There are various reasons why Dr. Doyle’s outstanding new book should be widely read by both scholars and students alike. In our virtual media age, it is firstly a timely reminder to reflect afresh on the perennial importance of an authentic, gathering church. Secondly, whilst drawing from multiple theological traditions, it remains profoundly orthodox. Finally, drawing from a lifetime of teaching theology at various institutions in more than one continent, it is deeply erudite, didactically friendly, and pastorally sensitive. As such it is uniquely suited to serve as a text for students training for ministry.
A reflection on the multifaceted reality of the body of Christ, that heavenly gathering expressed in local assemblies all over the world. Brilliant in length, breadth, and depth: Ecclesiology explained in conversation with centuries of discussion; ranging across the spectrum of Christian thought set within its intellectual milieu; and profoundly anchored in Christology. From the New Testament assemblies to those of today’s confused and divided world, Christ has his people living under the grace of God and living out the love of God. Transformative! My ordinary gathering together with other ordinary believers just became extraordinary.
Here is a mature, fresh, and unashamedly Protestant account of the Christian church which is shaped by a deep confidence in the finished work of Christ, a delight in the Trinitarian foundation and pattern of Christian fellowship, a commendable determination to honour the inescapable simplicity of the New Testament witness, and a keen sense of its urgent and enduring relevance to ordinary Christian identity. Those committed to the biblical faithfulness of particular confessional or denominational traditions are unlikely to agree with everything in this book, and questions are likely to linger over what “good and necessary” consequences may be drawn from the teaching of Scripture on the church and related doctrines, whether Old Testament or New. But this only serves to make it a more stimulating and profitable read. It is my hope that this book will command a wide audience of readers who are marked by what Doyle aptly describes as an “evangelical humility, and gratitude,” which is unafraid to bring individual and collective “understanding and practice before the searching gaze of Scripture."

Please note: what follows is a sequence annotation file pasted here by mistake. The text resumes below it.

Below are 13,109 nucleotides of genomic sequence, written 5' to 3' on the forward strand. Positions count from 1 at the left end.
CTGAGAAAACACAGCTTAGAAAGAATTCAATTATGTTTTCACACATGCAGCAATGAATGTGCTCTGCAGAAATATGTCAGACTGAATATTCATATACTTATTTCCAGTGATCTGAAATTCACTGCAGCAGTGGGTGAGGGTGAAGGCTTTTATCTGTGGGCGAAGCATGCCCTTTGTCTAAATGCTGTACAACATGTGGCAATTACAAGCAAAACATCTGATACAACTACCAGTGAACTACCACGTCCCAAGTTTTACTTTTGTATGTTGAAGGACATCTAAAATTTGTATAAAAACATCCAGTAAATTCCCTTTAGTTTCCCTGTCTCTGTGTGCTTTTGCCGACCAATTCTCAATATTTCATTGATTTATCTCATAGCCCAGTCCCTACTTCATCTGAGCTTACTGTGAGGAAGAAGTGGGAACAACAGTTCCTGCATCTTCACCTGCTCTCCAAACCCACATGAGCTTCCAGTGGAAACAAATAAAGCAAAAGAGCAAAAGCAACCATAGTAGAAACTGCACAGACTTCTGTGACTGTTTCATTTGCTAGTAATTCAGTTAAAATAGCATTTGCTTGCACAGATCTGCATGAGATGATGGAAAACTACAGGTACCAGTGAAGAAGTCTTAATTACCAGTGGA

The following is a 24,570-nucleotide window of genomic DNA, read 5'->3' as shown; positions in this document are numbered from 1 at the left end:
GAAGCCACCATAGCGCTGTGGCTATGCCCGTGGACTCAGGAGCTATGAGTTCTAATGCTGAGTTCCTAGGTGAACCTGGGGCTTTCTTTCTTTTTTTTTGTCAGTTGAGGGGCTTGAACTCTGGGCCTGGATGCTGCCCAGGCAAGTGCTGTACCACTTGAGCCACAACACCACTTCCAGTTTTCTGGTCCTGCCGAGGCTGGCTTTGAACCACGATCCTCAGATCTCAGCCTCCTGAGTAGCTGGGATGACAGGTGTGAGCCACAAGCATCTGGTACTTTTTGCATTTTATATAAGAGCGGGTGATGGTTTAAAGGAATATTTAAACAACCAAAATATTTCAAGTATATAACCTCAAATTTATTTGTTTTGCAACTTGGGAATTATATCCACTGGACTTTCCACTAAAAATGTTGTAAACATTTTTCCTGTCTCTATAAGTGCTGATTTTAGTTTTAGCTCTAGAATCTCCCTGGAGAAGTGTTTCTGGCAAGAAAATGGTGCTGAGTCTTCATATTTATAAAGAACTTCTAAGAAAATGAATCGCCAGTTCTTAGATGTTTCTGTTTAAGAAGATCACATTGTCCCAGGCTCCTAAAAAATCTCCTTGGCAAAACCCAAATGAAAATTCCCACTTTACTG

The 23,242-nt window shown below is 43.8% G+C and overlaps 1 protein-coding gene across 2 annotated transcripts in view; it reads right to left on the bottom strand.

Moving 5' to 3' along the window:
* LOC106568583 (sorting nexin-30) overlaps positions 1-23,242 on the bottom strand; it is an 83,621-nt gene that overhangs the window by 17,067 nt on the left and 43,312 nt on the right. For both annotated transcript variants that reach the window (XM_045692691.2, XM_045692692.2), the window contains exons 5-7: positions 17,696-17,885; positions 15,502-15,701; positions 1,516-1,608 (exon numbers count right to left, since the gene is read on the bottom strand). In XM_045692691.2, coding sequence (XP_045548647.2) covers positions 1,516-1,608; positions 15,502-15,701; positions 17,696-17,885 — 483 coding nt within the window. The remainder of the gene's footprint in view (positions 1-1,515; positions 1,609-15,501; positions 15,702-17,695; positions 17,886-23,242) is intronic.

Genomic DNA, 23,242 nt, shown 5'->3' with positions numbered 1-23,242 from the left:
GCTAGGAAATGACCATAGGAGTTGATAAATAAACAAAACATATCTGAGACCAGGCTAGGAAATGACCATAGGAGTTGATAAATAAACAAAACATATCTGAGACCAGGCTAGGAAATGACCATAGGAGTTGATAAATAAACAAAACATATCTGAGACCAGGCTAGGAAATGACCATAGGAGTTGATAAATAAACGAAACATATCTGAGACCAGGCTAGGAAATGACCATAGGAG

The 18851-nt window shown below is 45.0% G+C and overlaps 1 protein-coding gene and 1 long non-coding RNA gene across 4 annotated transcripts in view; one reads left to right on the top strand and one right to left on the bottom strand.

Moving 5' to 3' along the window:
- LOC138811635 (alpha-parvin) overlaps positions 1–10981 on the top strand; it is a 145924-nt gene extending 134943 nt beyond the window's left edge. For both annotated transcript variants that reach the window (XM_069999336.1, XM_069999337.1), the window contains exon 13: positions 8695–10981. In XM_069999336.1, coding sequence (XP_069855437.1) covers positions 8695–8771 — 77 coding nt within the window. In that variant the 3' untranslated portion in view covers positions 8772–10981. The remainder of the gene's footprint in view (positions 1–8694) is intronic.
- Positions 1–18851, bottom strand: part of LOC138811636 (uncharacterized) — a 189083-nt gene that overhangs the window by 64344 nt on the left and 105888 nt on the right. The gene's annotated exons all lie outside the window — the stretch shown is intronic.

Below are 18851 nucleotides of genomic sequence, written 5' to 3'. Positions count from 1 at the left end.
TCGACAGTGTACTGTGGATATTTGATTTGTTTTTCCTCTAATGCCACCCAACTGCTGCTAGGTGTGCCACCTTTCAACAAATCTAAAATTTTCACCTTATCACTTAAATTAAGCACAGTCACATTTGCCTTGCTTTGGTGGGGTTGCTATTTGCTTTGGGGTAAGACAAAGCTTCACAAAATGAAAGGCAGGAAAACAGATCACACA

This book is first and foremost an attempt to hear what the Lord has to say to his church – who she is, how she should live and for what does she hope. Through a patient and careful re-reading of the New Testament texts in the company of the saints past and present, Doyle offers a disciplined and helpful introduction to ecclesiology. With a special eye to the ministry and mission of Protestant churches, this book provides essential conceptual tools for denominational pastors, church planters and mature laypeople together to love the Lord, the church, and the unsaved world.